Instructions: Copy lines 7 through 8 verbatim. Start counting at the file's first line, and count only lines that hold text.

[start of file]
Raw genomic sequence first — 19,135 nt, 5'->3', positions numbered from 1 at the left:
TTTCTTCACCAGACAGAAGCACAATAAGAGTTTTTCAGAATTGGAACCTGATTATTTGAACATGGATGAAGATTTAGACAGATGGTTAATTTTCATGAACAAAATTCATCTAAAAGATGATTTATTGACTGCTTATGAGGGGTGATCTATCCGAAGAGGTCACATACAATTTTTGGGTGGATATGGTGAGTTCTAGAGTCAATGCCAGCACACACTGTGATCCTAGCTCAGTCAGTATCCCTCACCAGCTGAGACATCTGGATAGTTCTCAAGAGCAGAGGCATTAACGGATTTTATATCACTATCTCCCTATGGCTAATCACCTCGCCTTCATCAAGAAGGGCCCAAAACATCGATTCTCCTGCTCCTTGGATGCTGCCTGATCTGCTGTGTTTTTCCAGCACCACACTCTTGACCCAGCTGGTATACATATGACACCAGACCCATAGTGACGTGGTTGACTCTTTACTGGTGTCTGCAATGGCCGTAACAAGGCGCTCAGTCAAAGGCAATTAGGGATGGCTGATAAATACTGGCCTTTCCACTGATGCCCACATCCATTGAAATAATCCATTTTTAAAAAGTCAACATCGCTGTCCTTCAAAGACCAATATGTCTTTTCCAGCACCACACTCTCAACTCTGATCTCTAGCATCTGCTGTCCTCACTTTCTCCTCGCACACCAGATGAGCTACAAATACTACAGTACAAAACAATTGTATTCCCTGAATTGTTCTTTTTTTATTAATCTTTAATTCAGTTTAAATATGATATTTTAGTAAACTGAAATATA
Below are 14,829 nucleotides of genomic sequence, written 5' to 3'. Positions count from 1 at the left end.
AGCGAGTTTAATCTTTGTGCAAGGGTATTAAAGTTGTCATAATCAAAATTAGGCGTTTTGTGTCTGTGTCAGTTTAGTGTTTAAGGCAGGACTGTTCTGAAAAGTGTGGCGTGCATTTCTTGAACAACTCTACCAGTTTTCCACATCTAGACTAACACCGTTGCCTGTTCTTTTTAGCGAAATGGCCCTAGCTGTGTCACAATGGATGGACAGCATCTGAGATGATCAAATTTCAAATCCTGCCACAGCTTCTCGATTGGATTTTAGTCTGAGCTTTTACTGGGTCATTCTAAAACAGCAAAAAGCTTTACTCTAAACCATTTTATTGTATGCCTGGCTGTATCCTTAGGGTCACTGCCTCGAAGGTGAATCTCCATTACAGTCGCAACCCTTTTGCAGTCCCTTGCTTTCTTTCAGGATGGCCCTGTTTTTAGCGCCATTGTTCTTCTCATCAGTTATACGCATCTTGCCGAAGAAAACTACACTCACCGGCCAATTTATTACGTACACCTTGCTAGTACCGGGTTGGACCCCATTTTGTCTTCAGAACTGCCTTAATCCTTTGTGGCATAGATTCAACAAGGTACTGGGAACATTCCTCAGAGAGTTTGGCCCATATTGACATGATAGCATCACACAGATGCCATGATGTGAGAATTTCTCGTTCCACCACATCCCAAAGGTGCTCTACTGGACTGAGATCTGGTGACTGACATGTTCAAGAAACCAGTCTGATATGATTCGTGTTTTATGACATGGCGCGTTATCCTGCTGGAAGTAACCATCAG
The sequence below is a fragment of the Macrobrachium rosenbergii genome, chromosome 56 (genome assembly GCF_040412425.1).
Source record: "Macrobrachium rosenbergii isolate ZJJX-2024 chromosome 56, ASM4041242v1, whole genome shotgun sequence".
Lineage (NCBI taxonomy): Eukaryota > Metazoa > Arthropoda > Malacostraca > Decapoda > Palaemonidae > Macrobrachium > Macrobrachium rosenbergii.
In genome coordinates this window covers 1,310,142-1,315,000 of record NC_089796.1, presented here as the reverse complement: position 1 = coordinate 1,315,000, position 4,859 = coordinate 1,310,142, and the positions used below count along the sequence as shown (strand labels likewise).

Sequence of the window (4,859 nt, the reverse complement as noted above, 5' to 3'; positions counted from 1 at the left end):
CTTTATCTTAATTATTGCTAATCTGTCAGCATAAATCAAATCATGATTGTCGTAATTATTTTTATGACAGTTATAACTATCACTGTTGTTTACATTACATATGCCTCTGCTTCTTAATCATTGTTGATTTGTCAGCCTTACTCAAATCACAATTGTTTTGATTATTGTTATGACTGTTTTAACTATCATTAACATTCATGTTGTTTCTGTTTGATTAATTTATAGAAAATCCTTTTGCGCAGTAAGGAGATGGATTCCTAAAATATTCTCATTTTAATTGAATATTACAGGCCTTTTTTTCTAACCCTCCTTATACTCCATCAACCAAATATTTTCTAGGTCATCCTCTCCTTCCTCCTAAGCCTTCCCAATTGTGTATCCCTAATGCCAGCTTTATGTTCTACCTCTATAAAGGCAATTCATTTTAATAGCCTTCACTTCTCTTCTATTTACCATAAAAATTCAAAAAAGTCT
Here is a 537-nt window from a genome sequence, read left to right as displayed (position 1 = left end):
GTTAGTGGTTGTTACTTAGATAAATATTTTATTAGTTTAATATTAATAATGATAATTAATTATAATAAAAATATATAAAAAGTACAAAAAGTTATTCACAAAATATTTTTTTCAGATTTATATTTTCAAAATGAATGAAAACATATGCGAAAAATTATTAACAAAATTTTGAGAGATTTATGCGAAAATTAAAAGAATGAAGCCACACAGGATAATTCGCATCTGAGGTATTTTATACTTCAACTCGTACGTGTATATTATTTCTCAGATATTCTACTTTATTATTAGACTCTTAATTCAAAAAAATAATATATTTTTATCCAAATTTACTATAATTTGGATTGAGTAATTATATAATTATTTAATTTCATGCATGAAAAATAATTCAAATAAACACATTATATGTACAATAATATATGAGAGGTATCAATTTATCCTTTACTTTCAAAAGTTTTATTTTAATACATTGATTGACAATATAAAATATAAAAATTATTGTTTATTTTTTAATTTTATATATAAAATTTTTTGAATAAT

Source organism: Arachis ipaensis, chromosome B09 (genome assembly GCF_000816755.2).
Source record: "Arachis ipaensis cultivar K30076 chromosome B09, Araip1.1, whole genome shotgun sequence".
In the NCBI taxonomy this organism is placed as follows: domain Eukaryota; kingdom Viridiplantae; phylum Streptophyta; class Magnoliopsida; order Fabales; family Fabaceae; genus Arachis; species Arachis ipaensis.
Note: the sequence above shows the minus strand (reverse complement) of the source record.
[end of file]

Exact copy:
Lineage (NCBI taxonomy): Eukaryota > Metazoa > Arthropoda > Malacostraca > Decapoda > Palaemonidae > Macrobrachium > Macrobrachium rosenbergii.
In genome coordinates this window covers 1,310,142-1,315,000 of record NC_089796.1, presented here as the reverse complement: position 1 = coordinate 1,315,000, position 4,859 = coordinate 1,310,142, and the positions used below count along the sequence as shown (strand labels likewise).